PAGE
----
It was time to get my ass back into therapy with my teacher and mentor of many years, Mona Miller. I was stuck and I needed help. All I can say is her work with me and my ex- husband is what saved our relationship. We are not married anymore but we learned to keep the love alive through the unraveling of our life together. Mona was so much more than a therapist, she was an intuitive coach. I worked with her for almost 20 years. She had helped me work through so much in my life, and I had taken a break for a while. As things were continuing to fall away, I knew deep inside I needed her guidance because I was falling apart. It felt like years of conditioning and maybe even generations of programming were being broken down, and an updated version of self-love was being constructed.
Things were starting to make sense, then on a Monday morning when I was on my way to see her, I received a phone call that shattered my world. I was sitting at home about to get into my car when I was hit with the news from someone dear to me. He said “I don’t know how to tell you this but Mona has been killed in a car accident”. It was complete shock, and I was in utter disbelief. This turned into anger and sadness. How the fuck could she leave me when I needed her most. My selfish love was up and I was grasping to make sense of it all. Just when I thought I was ripped open as wide as I could get, the hole got bigger and I felt like I was drowning in an abyss of grief. The grief was so big I ended up in the hospital with a kidney infection. All I could do for the next two weeks was be still, and process everything that had been dying away.
Rinsing was a skill that Mona had taught me. It’s a process of writing things down to stimulate our subconscious thoughts and feelings rooted in fear and physically releasing them through anger and sadness work so that all of the unresolved feelings of fear have a voice. Just because something feels very true doesn’t make it the truth. As the layers were being peeled back, I had to take time to heal the pain of separation from the people I had loved, and return to my truth that I am loved and lovable even in my broken state. Fortunately I had many friends and loved ones who put their wings around me and gave me space to heal. In my time of sorrow I felt held, heard and supported. I slowly started to return to myself, knowing that something deep had shifted inside of me. The hole that had felt empty and needy inside was no longer an abyss, but a mountain of strength and wisdom. The struggles that had taken me down were now the strength of insight and self-understanding that allowed me to return to my wholeness. Not the fairy-tale version of happiness, but a deeper understanding of what love is. Sometimes in life we have to experience who we are not, to know who we truly are. Deep self-love often comes with learning how to love our pain as much as our joy.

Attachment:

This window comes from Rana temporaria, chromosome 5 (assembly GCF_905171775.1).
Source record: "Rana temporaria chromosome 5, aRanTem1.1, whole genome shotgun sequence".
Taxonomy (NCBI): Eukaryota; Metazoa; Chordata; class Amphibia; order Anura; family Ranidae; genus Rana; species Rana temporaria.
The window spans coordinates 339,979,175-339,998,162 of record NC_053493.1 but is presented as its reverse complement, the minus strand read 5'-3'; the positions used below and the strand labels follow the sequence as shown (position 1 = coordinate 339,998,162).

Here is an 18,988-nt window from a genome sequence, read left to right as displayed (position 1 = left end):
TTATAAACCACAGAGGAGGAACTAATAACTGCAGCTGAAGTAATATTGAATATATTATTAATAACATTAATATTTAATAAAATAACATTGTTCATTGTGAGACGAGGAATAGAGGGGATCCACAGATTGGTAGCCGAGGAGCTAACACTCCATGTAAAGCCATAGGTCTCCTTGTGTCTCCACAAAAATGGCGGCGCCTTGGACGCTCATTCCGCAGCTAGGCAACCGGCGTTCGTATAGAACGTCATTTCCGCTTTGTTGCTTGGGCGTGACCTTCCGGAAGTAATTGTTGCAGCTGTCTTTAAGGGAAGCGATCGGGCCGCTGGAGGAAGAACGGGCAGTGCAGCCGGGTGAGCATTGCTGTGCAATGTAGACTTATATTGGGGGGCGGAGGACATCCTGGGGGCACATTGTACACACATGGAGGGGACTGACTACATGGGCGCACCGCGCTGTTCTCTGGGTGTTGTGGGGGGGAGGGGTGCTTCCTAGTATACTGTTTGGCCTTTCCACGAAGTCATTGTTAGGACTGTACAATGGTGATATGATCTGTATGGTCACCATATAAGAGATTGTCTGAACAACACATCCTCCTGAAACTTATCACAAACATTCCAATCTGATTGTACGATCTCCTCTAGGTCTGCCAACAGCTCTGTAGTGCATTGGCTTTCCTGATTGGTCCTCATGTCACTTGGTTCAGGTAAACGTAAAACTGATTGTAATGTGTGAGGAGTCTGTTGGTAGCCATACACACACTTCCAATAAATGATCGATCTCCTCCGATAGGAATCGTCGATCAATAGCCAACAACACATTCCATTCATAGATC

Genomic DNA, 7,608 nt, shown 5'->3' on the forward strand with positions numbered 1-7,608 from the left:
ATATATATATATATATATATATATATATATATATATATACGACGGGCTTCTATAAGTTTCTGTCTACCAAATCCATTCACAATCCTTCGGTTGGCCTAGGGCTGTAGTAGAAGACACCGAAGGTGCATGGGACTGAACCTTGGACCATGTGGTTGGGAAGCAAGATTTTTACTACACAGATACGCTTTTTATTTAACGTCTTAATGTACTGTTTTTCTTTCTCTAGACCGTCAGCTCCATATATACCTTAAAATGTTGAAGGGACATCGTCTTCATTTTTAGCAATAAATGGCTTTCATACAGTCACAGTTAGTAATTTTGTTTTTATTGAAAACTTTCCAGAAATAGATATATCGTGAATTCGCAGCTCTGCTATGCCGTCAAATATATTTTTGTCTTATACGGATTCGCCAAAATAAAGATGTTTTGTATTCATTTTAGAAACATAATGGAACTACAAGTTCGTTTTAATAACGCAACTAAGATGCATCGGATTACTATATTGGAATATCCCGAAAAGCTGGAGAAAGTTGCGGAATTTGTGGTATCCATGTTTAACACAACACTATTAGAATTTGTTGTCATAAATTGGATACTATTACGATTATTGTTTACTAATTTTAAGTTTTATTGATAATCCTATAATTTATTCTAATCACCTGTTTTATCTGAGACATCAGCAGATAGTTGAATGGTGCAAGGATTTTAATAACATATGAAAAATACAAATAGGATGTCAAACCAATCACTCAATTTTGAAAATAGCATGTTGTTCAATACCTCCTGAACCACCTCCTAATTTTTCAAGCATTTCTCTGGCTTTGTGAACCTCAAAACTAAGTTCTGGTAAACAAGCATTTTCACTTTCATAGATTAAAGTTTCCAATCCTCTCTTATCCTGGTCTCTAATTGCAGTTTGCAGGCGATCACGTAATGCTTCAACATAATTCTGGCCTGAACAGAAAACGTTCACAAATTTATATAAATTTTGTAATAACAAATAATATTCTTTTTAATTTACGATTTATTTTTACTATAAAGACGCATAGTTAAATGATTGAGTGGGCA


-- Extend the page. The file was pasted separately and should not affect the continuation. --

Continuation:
So much has changed since that time in my life. I have felt tremendous joy as well as loss. I look at my life and see it with such different eyes. Every season of life and each cycle we experience asks us to let something die off so something new can take root. The love that I experience in my life today is richer, because my heart has been busted open to broaden my capacity to live in every chamber. My roots run deeper into the soil and what has grown is a stronger ability to love, even the messy parts.
Whenever I fly, I love to look out over the wings onto the clouds and sky. I am often struck with a nostalgic feeling of loss and longing. The clouds appear to change and reshape before my eyes. I love cloud gazing because I see something different depending on what’s flowing within me. Flying closer to the clouds, I somehow feel closer to all those I’ve lost and as the feelings well up, I’m not afraid. The passage of time has not been a curse, but a blessing. I have opened my heart to grace and learned to live more courageously.
The journey from life to death has so many curves and we are often blind-sided, never really knowing where it will take us. I have discovered that learning to love the process has opened me up to a truer, authentic version of myself. Living life re-shapes us whether we like it or not. Growth and change come with a price. Often we must sacrifice what we know to be true and trust what we understand to be our truth. The process feels like death because it strips away our cloak of armor and reveals our naked vulnerability. This rite of passage is a pathway we walk between life and death to cross over the sacred threshold of rebirth. “But now it’s just another show you leave them laughing when you go and if you care, don’t let them know don’t give yourself away.” What I gave away cleared out a path to leave the castle of illusion and return to the temple of my being. What I learned and have always believed, is that our humanity is found not only in the beautiful but in the ugly; in the things that we throw away and discard as useless. All my dogs have been rescues found in dumpsters, under houses, and thrown out on the street. They have been the most treasured jewels in my life. I have been taken down into the murkiness of life, it gets dirty and has worn me down, but it has also worn away my need to be right, perfect, and validated. I no longer strive for perfection, I try to live in the full knowing that life is short and the sweetness can be tasted only when I stop and savor every moment. Our attachment to bright shiny experiences, misdirects us away from the raw ritual of celebrating death. I now see death not so much as loss, but as passage way that births a renewed sense of who we are. It is messy and uncomfortable, but it's in the struggle to fight for what is true and meaningful that we are reborn into the truest beauty of who we are.
I am forever humbled by these experiences and with every tear I have cried it has watered the garden of my soul. I now understand what it means to let it go and let it flow. “But now old friends they’re acting strange they shake their heads, they say I’ve changed. Well something’s lost and something’s gained in living every day.” Today I choose to live and say “I love you” right out loud because I have nothing to lose and everything to gain.